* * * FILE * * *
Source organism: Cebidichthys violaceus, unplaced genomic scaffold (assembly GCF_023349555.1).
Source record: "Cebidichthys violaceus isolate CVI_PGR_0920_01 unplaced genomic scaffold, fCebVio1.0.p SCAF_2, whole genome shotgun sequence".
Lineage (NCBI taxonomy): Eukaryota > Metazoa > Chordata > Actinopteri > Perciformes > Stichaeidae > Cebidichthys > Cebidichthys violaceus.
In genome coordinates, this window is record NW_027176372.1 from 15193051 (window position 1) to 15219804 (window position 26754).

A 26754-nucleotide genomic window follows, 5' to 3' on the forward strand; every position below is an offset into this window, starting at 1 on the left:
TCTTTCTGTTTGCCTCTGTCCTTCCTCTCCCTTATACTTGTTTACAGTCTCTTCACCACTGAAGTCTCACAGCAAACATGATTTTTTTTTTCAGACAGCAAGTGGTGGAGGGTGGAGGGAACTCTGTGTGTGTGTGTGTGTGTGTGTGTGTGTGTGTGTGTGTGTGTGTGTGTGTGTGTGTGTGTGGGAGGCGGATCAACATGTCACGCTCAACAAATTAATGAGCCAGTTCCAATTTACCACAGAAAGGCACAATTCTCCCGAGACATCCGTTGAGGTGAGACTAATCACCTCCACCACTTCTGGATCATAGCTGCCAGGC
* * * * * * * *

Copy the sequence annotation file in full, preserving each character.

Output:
Source organism: Cebidichthys violaceus, unplaced genomic scaffold (assembly GCF_023349555.1).
Source record: "Cebidichthys violaceus isolate CVI_PGR_0920_01 unplaced genomic scaffold, fCebVio1.0.p SCAF_2, whole genome shotgun sequence".
Lineage (NCBI taxonomy): Eukaryota > Metazoa > Chordata > Actinopteri > Perciformes > Stichaeidae > Cebidichthys > Cebidichthys violaceus.
In genome coordinates, this window is record NW_027176372.1 from 15193051 (window position 1) to 15219804 (window position 26754).

A 26754-nucleotide genomic window follows, 5' to 3' on the forward strand; every position below is an offset into this window, starting at 1 on the left:
TCTTTCTGTTTGCCTCTGTCCTTCCTCTCCCTTATACTTGTTTACAGTCTCTTCACCACTGAAGTCTCACAGCAAACATGATTTTTTTTTTCAGACAGCAAGTGGTGGAGGGTGGAGGGAACTCTGTGTGTGTGTGTGTGTGTGTGTGTGTGTGTGTGTGTGTGTGTGTGTGTGTGTGTGTGTGTGGGAGGCGGATCAACATGTCACGCTCAACAAATTAATGAGCCAGTTCCAATTTACCACAGAAAGGCACAATTCTCCCGAGACATCCGTTGAGGTGAGACTAATCACCTCCACCACTTCTGGATCATAGCTGCCAGGC